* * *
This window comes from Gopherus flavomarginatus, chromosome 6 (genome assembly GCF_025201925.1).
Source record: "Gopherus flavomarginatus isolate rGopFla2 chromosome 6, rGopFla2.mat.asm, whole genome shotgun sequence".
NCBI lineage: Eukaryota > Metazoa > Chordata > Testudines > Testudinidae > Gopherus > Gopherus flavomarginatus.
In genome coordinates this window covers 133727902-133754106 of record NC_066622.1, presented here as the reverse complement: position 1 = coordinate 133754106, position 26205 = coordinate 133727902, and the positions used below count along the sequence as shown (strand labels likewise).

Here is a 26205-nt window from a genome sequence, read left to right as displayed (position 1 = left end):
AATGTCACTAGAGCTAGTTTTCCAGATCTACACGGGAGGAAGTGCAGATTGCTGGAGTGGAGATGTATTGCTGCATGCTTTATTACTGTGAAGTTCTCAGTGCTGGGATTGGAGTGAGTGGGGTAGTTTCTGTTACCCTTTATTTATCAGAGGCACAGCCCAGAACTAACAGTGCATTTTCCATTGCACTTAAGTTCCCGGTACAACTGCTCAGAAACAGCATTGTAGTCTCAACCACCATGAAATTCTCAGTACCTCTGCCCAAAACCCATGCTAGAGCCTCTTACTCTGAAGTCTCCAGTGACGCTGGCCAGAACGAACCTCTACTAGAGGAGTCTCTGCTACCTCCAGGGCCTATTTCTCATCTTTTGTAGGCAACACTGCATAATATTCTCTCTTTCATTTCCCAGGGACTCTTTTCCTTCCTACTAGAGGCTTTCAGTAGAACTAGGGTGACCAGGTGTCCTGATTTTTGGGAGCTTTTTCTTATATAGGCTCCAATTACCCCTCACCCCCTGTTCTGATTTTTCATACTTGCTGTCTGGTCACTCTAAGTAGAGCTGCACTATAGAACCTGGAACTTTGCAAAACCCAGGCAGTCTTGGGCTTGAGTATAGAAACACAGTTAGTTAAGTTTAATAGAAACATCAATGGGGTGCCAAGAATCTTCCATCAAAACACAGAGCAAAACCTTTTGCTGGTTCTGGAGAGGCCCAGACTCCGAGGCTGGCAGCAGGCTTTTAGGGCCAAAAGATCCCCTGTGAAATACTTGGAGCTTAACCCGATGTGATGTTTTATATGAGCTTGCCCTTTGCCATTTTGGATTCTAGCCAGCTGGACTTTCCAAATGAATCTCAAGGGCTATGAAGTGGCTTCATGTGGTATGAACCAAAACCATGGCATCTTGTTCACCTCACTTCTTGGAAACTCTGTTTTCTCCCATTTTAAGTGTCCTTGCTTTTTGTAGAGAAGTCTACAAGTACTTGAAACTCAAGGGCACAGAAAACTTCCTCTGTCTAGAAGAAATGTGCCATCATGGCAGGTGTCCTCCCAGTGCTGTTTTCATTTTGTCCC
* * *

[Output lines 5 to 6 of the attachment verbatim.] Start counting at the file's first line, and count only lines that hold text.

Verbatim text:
Here is a 26205-nt window from a genome sequence, read left to right as displayed (position 1 = left end):
AATGTCACTAGAGCTAGTTTTCCAGATCTACACGGGAGGAAGTGCAGATTGCTGGAGTGGAGATGTATTGCTGCATGCTTTATTACTGTGAAGTTCTCAGTGCTGGGATTGGAGTGAGTGGGGTAGTTTCTGTTACCCTTTATTTATCAGAGGCACAGCCCAGAACTAACAGTGCATTTTCCATTGCACTTAAGTTCCCGGTACAACTGCTCAGAAACAGCATTGTAGTCTCAACCACCATGAAATTCTCAGTACCTCTGCCCAAAACCCATGCTAGAGCCTCTTACTCTGAAGTCTCCAGTGACGCTGGCCAGAACGAACCTCTACTAGAGGAGTCTCTGCTACCTCCAGGGCCTATTTCTCATCTTTTGTAGGCAACACTGCATAATATTCTCTCTTTCATTTCCCAGGGACTCTTTTCCTTCCTACTAGAGGCTTTCAGTAGAACTAGGGTGACCAGGTGTCCTGATTTTTGGGAGCTTTTTCTTATATAGGCTCCAATTACCCCTCACCCCCTGTTCTGATTTTTCATACTTGCTGTCTGGTCACTCTAAGTAGAGCTGCACTATAGAACCTGGAACTTTGCAAAACCCAGGCAGTCTTGGGCTTGAGTATAGAAACACAGTTAGTTAAGTTTAATAGAAACATCAATGGGGTGCCAAGAATCTTCCATCAAAACACAGAGCAAAACCTTTTGCTGGTTCTGGAGAGGCCCAGACTCCGAGGCTGGCAGCAGGCTTTTAGGGCCAAAAGATCCCCTGTGAAATACTTGGAGCTTAACCCGATGTGATGTTTTATATGAGCTTGCCCTTTGCCATTTTGGATTCTAGCCAGCTGGACTTTCCAAATGAATCTCAAGGGCTATGAAGTGGCTTCATGTGGTATGAACCAAAACCATGGCATCTTGTTCACCTCACTTCTTGGAAACTCTGTTTTCTCCCATTTTAAGTGTCCTTGCTTTTTGTAGAGAAGTCTACAAGTACTTGAAACTCAAGGGCACAGAAAACTTCCTCTGTCTAGAAGAAATGTGCCATCATGGCAGGTGTCCTCCCAGTGCTGTTTTCATTTTGTCCC